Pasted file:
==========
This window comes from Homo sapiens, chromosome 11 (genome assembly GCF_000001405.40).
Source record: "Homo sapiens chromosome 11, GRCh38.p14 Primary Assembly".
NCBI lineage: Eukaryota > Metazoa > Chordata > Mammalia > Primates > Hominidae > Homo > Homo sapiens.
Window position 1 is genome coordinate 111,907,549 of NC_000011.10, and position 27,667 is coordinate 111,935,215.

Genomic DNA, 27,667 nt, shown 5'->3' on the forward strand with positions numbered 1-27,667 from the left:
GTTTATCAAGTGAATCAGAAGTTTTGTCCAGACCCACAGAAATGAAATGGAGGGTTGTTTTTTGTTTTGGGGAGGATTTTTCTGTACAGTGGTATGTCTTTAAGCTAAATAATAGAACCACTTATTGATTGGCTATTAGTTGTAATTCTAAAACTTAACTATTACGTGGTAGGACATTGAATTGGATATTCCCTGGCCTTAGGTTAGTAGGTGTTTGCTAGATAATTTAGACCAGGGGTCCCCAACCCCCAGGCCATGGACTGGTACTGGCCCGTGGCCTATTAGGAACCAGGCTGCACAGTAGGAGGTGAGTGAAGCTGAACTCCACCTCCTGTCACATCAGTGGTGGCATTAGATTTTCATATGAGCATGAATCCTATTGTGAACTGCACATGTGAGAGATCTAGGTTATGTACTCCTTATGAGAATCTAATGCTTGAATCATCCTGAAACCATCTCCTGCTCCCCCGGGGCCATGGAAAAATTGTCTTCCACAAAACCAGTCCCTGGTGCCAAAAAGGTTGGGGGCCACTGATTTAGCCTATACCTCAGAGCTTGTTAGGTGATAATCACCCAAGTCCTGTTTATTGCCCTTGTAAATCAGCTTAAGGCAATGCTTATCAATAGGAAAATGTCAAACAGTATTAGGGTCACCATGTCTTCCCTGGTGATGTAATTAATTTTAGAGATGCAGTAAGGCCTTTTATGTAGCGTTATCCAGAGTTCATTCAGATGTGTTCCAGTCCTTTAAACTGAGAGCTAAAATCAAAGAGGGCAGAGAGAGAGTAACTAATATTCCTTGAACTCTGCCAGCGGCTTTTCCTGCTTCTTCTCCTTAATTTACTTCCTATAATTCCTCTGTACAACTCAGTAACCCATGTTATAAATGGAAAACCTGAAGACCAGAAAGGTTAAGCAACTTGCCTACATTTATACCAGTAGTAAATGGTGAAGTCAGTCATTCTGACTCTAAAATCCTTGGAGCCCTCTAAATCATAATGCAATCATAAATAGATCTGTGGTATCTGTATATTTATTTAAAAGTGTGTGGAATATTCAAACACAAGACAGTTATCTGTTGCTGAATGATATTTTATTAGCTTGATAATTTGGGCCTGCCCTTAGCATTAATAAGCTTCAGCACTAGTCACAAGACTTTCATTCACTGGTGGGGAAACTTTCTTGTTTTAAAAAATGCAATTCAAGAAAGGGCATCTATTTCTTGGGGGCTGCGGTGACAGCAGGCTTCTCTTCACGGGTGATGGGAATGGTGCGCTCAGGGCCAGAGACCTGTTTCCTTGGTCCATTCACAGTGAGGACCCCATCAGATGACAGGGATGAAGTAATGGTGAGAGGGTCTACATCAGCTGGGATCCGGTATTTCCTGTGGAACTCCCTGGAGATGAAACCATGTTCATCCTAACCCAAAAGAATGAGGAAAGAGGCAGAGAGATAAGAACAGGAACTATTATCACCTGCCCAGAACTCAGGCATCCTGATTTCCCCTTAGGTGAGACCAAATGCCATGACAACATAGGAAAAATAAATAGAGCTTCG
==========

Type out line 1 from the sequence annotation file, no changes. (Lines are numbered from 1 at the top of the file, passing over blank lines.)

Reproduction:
This window comes from Homo sapiens, chromosome 11 (genome assembly GCF_000001405.40).